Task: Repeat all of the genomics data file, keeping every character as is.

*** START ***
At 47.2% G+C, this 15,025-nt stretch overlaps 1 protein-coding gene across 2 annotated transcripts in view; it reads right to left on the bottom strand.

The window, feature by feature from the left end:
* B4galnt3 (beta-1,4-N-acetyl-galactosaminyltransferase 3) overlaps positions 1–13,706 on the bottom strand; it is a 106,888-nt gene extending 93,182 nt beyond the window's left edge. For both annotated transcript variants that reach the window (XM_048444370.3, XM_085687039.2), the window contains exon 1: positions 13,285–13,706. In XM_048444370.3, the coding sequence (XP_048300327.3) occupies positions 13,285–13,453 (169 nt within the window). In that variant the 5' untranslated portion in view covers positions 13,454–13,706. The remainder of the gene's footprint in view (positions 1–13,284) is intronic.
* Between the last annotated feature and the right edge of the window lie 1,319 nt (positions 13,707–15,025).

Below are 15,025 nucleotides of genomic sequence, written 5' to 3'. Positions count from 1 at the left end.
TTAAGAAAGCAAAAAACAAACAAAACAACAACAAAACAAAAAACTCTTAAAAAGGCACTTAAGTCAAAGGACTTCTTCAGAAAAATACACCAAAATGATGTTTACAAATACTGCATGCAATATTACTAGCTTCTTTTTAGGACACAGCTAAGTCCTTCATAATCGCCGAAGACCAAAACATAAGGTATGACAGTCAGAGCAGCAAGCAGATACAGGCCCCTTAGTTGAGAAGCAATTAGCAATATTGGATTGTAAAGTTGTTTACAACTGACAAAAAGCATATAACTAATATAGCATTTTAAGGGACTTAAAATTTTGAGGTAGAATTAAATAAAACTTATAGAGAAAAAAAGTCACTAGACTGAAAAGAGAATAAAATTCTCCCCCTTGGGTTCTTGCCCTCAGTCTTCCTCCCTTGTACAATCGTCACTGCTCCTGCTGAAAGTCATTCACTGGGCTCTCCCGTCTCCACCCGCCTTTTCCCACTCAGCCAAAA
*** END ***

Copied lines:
At 47.2% G+C, this 15,025-nt stretch overlaps 1 protein-coding gene across 2 annotated transcripts in view; it reads right to left on the bottom strand.

The window, feature by feature from the left end:
* B4galnt3 (beta-1,4-N-acetyl-galactosaminyltransferase 3) overlaps positions 1–13,706 on the bottom strand; it is a 106,888-nt gene extending 93,182 nt beyond the window's left edge. For both annotated transcript variants that reach the window (XM_048444370.3, XM_085687039.2), the window contains exon 1: positions 13,285–13,706. In XM_048444370.3, the coding sequence (XP_048300327.3) occupies positions 13,285–13,453 (169 nt within the window). In that variant the 5' untranslated portion in view covers positions 13,454–13,706. The remainder of the gene's footprint in view (positions 1–13,284) is intronic.
* Between the last annotated feature and the right edge of the window lie 1,319 nt (positions 13,707–15,025).

Below are 15,025 nucleotides of genomic sequence, written 5' to 3'. Positions count from 1 at the left end.
TTAAGAAAGCAAAAAACAAACAAAACAACAACAAAACAAAAAACTCTTAAAAAGGCACTTAAGTCAAAGGACTTCTTCAGAAAAATACACCAAAATGATGTTTACAAATACTGCATGCAATATTACTAGCTTCTTTTTAGGACACAGCTAAGTCCTTCATAATCGCCGAAGACCAAAACATAAGGTATGACAGTCAGAGCAGCAAGCAGATACAGGCCCCTTAGTTGAGAAGCAATTAGCAATATTGGATTGTAAAGTTGTTTACAACTGACAAAAAGCATATAACTAATATAGCATTTTAAGGGACTTAAAATTTTGAGGTAGAATTAAATAAAACTTATAGAGAAAAAAAGTCACTAGACTGAAAAGAGAATAAAATTCTCCCCCTTGGGTTCTTGCCCTCAGTCTTCCTCCCTTGTACAATCGTCACTGCTCCTGCTGAAAGTCATTCACTGGGCTCTCCCGTCTCCACCCGCCTTTTCCCACTCAGCCAAAA